IMF Warns of Financial Shock Risk to Nigeria, Ghana, Kenya, Others

The International Monetary Fund (IMF) has for the first time warned that sub-Saharan African countries like Nigeria, Ghana, Kenya are becoming “increasingly vulnerable to global financial shocks” as they intensify their reliance on foreign investors.
The warning in its twice yearly review of the region comes as African frontier markets such as Nigeria, Ghana and Kenya fret about the side-effects of tighter monetary policy in the US.
African countries have benefited over the past three years from investors’ hunger for yield due to ultra-loose monetary policies in the US, Japan and Europe. Governments from the region have raised a record $8 billion in global sovereign bonds – including from several debuts – this year, up from just $1bn a decade ago. And foreign investors have for the first time become active players in some domestic bond and equity markets there.
Abebe Aemro Selassie, deputy head of the Africa department at the IMF, said that managing capital flows had become “a bigger issue than [it] has ever been” for sub-Saharan states. He warned that African countries should not expect their love-story with international investors for cheap and abundant funding to last for ever.
“The example I like to use for capital flows is that they resemble the bee: they produce honey, but they also have a sting,” he said in an interview.
In the past countries in Africa relied heavily on aid from donor countries to finance their needs. Since 2010, however, easy global financial conditions combined with sustained high growth led to a significant increase in private capital inflows.
During 2010-12, net private flows to sub-Saharan African countries doubled compared with the 2000-07. Flows to several key regional heavyweights, including Ghana, Kenya, Mozambique, Nigeria, Senegal, Uganda, and Zambia, registered a fivefold increase in the same period.
The IMF said African countries should anticipate “continuing volatility and increasing funding costs” as advanced economy central banks gradually move away from their unprecedented accommodative policies. “Given the trend toward deeper integration with global financial markets, sub-Saharan African frontier markets are likely to become increasingly vulnerable to global financial shocks,” it said.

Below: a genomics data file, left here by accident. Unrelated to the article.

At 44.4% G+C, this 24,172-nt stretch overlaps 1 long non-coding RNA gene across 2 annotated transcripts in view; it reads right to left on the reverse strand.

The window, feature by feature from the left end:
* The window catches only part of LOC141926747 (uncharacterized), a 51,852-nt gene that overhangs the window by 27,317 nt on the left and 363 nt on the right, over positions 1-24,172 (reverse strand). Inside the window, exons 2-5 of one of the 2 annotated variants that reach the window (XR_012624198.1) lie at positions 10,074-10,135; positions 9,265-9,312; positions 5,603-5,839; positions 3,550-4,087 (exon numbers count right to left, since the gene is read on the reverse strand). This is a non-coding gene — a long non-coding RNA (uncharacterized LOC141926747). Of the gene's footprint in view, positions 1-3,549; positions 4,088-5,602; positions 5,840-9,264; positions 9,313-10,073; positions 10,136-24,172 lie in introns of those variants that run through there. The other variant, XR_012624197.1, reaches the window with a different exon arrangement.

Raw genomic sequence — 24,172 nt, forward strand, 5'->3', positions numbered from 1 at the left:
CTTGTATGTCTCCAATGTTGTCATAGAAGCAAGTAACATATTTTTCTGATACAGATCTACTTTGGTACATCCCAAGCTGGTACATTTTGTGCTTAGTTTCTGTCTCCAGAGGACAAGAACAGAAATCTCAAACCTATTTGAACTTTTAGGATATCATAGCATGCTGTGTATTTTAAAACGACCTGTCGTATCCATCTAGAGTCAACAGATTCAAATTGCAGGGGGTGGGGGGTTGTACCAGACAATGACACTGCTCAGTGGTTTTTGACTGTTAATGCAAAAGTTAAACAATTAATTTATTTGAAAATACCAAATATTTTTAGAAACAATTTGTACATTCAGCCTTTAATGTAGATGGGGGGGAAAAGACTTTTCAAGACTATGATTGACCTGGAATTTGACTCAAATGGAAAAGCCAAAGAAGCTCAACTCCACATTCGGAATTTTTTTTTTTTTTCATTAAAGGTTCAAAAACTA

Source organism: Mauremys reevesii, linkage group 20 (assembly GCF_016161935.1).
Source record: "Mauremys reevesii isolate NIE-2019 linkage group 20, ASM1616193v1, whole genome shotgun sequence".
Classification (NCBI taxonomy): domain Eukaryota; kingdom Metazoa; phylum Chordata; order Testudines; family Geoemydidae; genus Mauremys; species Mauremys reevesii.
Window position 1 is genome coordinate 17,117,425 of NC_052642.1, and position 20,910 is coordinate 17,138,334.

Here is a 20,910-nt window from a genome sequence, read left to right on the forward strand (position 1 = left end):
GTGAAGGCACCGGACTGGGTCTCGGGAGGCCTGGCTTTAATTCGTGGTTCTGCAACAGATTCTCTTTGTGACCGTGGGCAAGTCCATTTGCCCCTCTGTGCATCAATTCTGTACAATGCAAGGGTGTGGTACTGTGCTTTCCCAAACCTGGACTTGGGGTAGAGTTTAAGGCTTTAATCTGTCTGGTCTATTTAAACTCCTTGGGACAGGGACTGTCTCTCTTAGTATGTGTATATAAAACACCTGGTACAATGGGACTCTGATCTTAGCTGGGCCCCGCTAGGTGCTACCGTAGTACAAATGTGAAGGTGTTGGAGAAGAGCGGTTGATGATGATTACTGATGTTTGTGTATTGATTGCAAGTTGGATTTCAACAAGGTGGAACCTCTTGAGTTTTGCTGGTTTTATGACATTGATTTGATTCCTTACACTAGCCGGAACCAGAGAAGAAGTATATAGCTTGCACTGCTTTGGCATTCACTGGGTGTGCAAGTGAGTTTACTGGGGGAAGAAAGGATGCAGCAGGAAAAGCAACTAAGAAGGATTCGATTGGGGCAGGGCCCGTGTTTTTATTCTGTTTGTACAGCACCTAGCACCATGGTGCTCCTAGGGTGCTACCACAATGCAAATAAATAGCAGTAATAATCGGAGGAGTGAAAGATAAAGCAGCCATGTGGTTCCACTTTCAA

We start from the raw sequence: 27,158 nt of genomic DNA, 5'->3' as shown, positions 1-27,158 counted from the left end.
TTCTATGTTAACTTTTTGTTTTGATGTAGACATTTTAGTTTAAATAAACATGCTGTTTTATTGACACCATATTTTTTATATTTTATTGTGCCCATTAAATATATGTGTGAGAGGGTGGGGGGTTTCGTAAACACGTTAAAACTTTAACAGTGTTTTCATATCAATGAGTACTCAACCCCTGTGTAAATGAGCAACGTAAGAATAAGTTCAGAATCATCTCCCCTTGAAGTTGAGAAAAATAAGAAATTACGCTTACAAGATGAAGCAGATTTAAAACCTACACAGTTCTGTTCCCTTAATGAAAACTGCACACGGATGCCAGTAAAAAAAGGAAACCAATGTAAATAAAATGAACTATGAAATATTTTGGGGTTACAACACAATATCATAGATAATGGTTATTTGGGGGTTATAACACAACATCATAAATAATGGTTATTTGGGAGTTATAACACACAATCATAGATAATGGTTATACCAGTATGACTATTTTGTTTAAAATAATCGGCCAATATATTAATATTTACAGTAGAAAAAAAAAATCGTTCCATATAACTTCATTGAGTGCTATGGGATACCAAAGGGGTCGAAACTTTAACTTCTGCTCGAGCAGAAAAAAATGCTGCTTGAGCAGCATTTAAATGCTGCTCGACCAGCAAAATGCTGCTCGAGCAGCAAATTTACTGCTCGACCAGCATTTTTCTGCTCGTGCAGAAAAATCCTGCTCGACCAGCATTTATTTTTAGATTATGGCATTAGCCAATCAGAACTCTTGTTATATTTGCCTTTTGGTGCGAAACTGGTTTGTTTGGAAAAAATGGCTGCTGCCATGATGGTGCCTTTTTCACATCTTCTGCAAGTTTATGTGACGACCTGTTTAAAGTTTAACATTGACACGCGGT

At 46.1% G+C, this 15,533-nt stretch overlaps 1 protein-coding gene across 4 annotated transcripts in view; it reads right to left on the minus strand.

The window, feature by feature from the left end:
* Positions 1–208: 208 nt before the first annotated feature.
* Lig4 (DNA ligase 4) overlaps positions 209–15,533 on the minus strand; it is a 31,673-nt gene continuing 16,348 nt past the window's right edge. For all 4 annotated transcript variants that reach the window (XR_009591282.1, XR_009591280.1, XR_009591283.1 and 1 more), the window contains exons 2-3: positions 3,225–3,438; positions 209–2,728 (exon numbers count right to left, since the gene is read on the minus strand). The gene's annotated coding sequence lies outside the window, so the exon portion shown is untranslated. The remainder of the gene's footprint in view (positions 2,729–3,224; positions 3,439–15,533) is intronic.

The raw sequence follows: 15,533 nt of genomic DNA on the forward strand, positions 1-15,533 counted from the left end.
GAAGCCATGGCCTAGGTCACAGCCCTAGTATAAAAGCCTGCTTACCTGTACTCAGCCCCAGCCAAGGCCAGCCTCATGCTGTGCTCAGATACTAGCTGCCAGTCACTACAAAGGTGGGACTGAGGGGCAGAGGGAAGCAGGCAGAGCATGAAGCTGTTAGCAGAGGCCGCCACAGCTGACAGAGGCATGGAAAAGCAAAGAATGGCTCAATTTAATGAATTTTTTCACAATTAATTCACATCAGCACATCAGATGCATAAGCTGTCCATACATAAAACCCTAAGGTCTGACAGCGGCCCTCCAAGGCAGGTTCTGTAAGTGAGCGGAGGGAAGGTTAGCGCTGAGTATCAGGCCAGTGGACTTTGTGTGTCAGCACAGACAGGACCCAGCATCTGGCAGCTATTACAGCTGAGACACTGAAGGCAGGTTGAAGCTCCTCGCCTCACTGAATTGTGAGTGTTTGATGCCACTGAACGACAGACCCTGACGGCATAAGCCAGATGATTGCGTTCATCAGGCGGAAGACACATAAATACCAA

African policy makers painted a more sanguine view, however. Lamido Sanusi, governor of the central bank of Nigeria, said in an interview that the impact of tighter monetary policy in the US would be felt more acutely in larger emerging economies like India or South Africa than in frontier markets such as Nigeria or Ghana.
“Tapering is not going to happen as quickly [as the market fear]”, Mr Sanusi added, saying that the US economy still showed signs of weakness.
In spite of the warning about the potential reversal of capital flows, the IMF painted a relatively rosy view about the outlook for the region. “Sub-Saharan Africa is projected to grow vigorously in the medium term, as it has for much of the past decade,” the Washington-based body said.
The IMF forecast that economic growth will accelerate to 6 per cent in 2014, the highest since the onset of the global financial crisis in 2008-09 and up from 5 per cent in 2013. “The main factor behind the continuing underlying growth in most of the region is, as in previous years, strong domestic demand, especially associated with investment in infrastructure and export capacity in many countries.”
However, such investment could be a double-edged sword for some African economies that are experiencing deteriorating deficits as they spend on machinery to build the infrastructure. The IMF warned that fiscal and current accounts deficits were likely to deteriorate in the next year.
But it added that inflation in the region is expected to remain moderate in 2013-14, reflecting benign prospects for food prices.

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